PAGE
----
Red taxis are still preferred by the majority of Costa Ricans over Uber, the ride-hailing service application. Uber’s service and way of operating has gained great popularity since then. This information was revealed by a survey developed by the Interdisciplinary Development Consultants S.A. (CID GALLUP).

Uber came to Costa Rica in August 2015. The company started accepting requests for rides before they had come to a formal agreement with the Public Works and Transport Ministry. The company could operate legally under a decision from the Comptroller General’s Office that says communities can provide their own public services, including transportation. However, MOPT warned on Facebook that drivers could be fined ₡110,000 and lose their license plates if caught driving for Uber. There was no mention of how the ministry would enforce this rule in a city where unlicensed taxis are already an everyday occurrence.

Uber has been under some scrutiny since arriving in Costa Rica, especially by taxi drivers. There were a series of demonstrations from official taxi drivers earlier in the year. Protests have been staged in front of Casa Presidencial, at President Luis Guillermo Solís’ house, along major highways, at the San Jose Administrative Court in Goicoechea, and in downtown San Jose.

“We either unite or lose our jobs. United is the only way we can defend our jobs,” the group wrote in a Facebook post. The post asks all taxi drivers to join union leaders in the legal case against Uber by signing the complaint.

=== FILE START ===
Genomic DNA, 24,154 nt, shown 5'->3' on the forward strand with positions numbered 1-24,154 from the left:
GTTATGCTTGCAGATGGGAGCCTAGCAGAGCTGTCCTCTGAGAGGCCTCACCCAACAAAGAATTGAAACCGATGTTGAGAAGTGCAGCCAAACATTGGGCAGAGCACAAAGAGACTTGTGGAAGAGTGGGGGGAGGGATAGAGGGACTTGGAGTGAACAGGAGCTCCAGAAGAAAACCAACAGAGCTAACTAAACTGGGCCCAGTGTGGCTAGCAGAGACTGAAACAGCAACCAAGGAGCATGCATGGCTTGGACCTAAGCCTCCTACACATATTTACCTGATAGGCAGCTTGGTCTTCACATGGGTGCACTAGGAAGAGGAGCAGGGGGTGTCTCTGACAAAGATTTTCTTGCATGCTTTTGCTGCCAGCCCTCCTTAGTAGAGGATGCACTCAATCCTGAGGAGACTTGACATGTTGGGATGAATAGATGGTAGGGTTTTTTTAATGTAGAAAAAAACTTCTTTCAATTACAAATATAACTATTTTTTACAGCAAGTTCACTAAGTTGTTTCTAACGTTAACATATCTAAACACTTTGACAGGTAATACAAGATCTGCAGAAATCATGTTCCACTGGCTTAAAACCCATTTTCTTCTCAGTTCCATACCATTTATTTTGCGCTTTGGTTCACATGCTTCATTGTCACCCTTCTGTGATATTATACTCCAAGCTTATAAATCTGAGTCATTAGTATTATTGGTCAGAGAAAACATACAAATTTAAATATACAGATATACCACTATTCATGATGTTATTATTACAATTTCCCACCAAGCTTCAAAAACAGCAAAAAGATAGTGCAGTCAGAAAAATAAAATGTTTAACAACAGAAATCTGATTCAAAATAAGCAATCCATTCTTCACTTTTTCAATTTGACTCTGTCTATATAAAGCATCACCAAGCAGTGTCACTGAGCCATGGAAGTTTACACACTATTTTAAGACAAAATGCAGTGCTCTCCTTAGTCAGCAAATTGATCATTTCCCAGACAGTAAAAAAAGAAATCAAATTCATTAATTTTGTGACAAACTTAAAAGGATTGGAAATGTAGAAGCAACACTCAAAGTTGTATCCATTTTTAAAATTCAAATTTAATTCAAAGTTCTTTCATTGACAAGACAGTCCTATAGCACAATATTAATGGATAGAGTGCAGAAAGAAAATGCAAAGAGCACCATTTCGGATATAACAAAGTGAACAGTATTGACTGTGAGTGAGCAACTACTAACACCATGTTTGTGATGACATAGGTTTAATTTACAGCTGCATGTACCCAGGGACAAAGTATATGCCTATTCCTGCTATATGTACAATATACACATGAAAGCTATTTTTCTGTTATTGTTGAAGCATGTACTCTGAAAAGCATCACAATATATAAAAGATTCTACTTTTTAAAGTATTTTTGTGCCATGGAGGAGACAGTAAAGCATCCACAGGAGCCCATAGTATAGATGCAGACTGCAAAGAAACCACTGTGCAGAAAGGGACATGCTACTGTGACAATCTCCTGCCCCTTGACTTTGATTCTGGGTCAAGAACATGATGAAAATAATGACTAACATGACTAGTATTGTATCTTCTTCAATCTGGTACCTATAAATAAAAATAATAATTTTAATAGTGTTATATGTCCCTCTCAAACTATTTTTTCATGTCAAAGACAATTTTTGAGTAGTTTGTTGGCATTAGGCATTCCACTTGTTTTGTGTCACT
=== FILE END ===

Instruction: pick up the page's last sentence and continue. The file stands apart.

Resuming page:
Since then, there has been little done to stop the company from taking over the shuttle industry in San Jose and other parts of Costa Rica. It has become quite popular, especially with young people. Uber is a way to maneuver through the traffic jams that plague public transport in the city, but it is also adding to the number of cars on the road – which can be making the traffic jams even worse.

According to the data in the survey, 52% of Costa Ricans prefer taking a traditional taxi. Most of them live outside of the Greater Metropolitan Area. On the other hand, 34% of respondents said that Uber is their preferred shuttle service. Most of those who responded in this way were young people, who go to college or live in the Costa Rican capital of San Jose.

Three out of every four users of Uber said they prefer it above the red taxis because of the way in which they provide their shuttle service.

Factors that benefit Uber, according to the survey, are its ease of use, better vehicles, trust that the driver provides, and the price of transport, which is lower than the fixed rate for formal taxes. Comments against Uber are the lack of availability of vehicles and the fact that you have to give the company your credit card information.

The survey was done during May 2016, and it included a little over 1,200 Costa Ricans 18 years or older. It has a margin of error equal to ±2.8 points, and a level of confidence of 95%.

 

Source: elmundo.cr